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5 minutes with Justin Barcia

Here we are, a stone’s throw away from the biggest supercross/motocross race in the entire world – and we mean the ENTIRE world – and Justin Barcia is slowly packing his gearbag and getting into an ass-kicking state of mind. On New Year’s Day, we spoke with No. 51.

Anaheim 1 is but a mere four days away. What’s Justin Barcia’s current state of the nation right now as you begin to start your tenth professional season?

Ah man, life’s good, you know? It’s been a good off-season and we are less than a week out for Anaheim 1. I’m just ready to go racing. Like I said, it’s been a good off-season. I went overseas to race at Geneva, which was good. I got married, which was awesome. I got to sign a two-year with Yamaha, which was awesome. 2018 was very positive and I have a lot of momentum going into 2019.

I was around you and the team at the RedBud Motocross of Nations. I came to see you right after the last moto was run and when I walked into the Yamaha pit area, you were covered head-to-boot toe in mud and there were upwards of 10 people around you. Everyone looked a bit bewildered. I just realized that A1 will mark three months from the ’18 MXoN. What did you make of that whole thing?

Yeah, you know it was difficult. It was like anything where the odds were against us, they were against us. No excuses, but it just wasn’t ideal. We had a tough one. We tried our hardest, which we always do as racers, but yeah, it was difficult.

Both Eli and Aaron told have talked about that the RedBud track was significantly different from the AMA race they ran there in July. What was your take on it?

For sure it was different. I even talked to the owners of RedBud and they weren’t even allowed to do anything to their own track, so that was pretty crazy. But yeah, the track was nothing like when we raced there this year. The scheduling was also weird for us. We’re not used to that. It seemed like they did a lot of things to benefit the Europeans, so it’s pretty difficult to be testing for supercross and then try to go race that race. We do it, but we’re lacking a bit compared to the Europeans right now in motocross. It’s hard when we have to race two series. I think if you asked any Euro racer, they’d say the same thing. All in all, definitely a lot of odds against us, but it is what it is.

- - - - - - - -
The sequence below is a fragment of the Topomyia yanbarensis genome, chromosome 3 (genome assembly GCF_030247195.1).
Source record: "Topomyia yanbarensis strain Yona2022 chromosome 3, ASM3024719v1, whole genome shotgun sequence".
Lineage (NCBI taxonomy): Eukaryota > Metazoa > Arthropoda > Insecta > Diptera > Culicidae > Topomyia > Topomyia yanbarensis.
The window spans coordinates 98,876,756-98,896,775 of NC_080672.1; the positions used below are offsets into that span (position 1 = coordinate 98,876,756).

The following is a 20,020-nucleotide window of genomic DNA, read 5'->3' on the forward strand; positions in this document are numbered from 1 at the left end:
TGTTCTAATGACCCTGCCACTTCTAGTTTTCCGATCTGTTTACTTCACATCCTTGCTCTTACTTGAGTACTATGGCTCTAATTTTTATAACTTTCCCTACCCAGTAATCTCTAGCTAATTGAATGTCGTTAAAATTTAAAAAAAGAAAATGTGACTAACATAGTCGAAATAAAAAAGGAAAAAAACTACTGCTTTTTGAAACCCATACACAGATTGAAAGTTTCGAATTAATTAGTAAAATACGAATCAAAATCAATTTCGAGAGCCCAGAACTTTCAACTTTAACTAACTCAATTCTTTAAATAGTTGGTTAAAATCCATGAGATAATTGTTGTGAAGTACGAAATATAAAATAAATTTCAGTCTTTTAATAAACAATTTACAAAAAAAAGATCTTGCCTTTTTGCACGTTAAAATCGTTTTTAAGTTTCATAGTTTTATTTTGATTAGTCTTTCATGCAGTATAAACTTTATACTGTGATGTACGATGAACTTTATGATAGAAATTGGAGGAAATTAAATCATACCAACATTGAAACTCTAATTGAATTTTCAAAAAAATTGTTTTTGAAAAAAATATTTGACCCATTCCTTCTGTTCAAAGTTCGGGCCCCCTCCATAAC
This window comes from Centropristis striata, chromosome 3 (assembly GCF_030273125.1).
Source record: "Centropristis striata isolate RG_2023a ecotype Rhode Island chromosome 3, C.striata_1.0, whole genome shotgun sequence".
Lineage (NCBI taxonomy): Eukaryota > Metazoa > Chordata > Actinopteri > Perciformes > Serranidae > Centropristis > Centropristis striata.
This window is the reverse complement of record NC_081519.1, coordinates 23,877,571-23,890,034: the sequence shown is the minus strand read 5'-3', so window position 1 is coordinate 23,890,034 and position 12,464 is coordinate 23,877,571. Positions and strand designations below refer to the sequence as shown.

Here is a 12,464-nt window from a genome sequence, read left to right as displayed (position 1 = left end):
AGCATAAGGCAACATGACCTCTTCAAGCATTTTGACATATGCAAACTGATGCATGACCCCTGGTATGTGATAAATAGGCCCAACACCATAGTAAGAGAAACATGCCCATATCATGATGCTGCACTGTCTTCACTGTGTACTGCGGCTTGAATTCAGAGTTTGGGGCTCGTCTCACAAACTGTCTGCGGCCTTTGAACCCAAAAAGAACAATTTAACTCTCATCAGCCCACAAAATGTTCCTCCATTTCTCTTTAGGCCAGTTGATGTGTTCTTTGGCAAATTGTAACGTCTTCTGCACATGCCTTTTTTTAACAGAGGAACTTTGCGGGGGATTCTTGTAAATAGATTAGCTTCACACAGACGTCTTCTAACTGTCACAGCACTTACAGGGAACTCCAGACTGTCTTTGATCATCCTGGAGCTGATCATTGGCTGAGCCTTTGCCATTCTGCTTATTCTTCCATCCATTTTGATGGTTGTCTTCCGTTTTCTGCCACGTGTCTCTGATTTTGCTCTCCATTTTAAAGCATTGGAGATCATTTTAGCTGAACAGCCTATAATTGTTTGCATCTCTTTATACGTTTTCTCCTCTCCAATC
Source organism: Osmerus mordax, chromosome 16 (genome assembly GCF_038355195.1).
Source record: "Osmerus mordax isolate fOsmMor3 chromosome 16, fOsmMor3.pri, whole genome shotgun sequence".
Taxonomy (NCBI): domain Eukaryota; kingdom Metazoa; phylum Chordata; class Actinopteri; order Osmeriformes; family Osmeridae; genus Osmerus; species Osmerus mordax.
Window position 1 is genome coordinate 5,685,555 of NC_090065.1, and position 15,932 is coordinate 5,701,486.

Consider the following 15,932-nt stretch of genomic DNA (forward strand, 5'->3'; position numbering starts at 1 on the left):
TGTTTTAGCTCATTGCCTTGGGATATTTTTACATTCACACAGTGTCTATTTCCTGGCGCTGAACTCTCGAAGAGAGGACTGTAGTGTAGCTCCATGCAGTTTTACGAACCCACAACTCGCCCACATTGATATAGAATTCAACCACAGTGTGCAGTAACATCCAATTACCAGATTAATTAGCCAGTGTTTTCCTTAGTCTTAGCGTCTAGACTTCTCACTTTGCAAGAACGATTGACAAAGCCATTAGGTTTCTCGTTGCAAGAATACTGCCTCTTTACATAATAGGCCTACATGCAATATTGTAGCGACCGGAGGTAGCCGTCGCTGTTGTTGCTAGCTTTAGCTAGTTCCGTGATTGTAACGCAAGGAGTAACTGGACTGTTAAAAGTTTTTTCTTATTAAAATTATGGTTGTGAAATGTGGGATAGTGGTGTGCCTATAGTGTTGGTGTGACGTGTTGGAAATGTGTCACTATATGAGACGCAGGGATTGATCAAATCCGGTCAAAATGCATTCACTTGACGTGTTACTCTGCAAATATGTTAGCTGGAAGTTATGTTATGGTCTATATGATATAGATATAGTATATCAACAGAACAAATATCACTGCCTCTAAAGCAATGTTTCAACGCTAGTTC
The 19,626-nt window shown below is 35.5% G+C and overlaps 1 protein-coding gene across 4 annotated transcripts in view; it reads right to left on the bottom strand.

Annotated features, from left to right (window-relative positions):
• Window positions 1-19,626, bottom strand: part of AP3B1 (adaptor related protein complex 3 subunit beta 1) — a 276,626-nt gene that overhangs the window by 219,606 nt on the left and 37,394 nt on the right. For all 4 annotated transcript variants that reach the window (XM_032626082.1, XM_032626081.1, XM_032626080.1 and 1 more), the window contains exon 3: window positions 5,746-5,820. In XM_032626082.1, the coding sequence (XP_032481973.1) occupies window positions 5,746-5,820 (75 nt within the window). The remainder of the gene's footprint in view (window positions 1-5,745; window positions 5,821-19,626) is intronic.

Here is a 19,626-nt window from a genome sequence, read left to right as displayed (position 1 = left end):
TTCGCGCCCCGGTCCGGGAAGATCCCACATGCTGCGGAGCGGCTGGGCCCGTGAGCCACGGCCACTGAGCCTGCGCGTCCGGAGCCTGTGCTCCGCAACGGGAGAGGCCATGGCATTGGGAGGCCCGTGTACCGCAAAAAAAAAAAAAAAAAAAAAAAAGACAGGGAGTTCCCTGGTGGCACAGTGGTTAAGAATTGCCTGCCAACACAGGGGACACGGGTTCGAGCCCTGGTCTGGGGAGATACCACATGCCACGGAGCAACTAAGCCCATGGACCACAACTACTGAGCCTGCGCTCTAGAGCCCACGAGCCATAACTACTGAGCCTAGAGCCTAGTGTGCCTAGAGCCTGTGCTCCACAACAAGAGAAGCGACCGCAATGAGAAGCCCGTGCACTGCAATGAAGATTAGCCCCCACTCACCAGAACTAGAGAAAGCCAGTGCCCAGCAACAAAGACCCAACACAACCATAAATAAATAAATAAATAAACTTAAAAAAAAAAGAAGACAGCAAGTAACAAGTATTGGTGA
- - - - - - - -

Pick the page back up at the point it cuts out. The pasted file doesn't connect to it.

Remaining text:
Anaheim 1 is but a few days out. What do you think of that baseball stadium and the races you’ve run there? Good? Bad? Indifferent?

Anaheim has been good to me. I have no complaints about Anaheim. I like going there. I think there is a lot of excitement around it and there are a lot of people there. For me, I had a great off-season and I’m happy where I’m at and I’m comfortable on the bike and I’m really comfortable with the team. We’re all working together really well. Things are going great. For me, Anaheim 1 is exciting. I’ve been waiting for this for a while now and I’m just kind of ready to get there and go racing. Obviously, that’s what we’ve all been working at, so yeah, we can say we’re great or whatever, but all in all it just comes down to Saturday night when we go racing. That’s all that matters.

You and your new rookie teammate Aaron Plessinger certainly seem to get along well. Have you guys been able to use that off-season collectivization to the optimize you, Aaron and those YZ450Fs?

100-precent. Yeah, AP is a good kid. Unfortunately now, I’m the veteran! That’s kind of weird. I’m getting old. AP is like my little brother on the team, in a way. It’s funny. It’s cool. We get along really well. We have similar personalities, but we’re different at the same time, so it works well. We bounce off each other with motivation. We bond with the team well. Like I said, it’s been a good off-season and having a teammate that you can bond with a little more is cool, but at the end of the day we’re going racing and we both want to win, so it’s going to be fun. It’s definitely cool someone can joke around with in the semi.

Well, you’ve sort of been the good man in the storm inside that Yamaha team the past year. There’s a lot to be said for that, isn’t there?

Yeah, a little bit. It’s pretty cool. I came in as a fill-in guy and did some good stuff. I was solid through the beginning of supercross and had a little injury and came back and had a couple good races and was then solid through outdoors. I don’t want to be the solid guy. I have goals to win championships. That’s my goal.

(Monster Energy)

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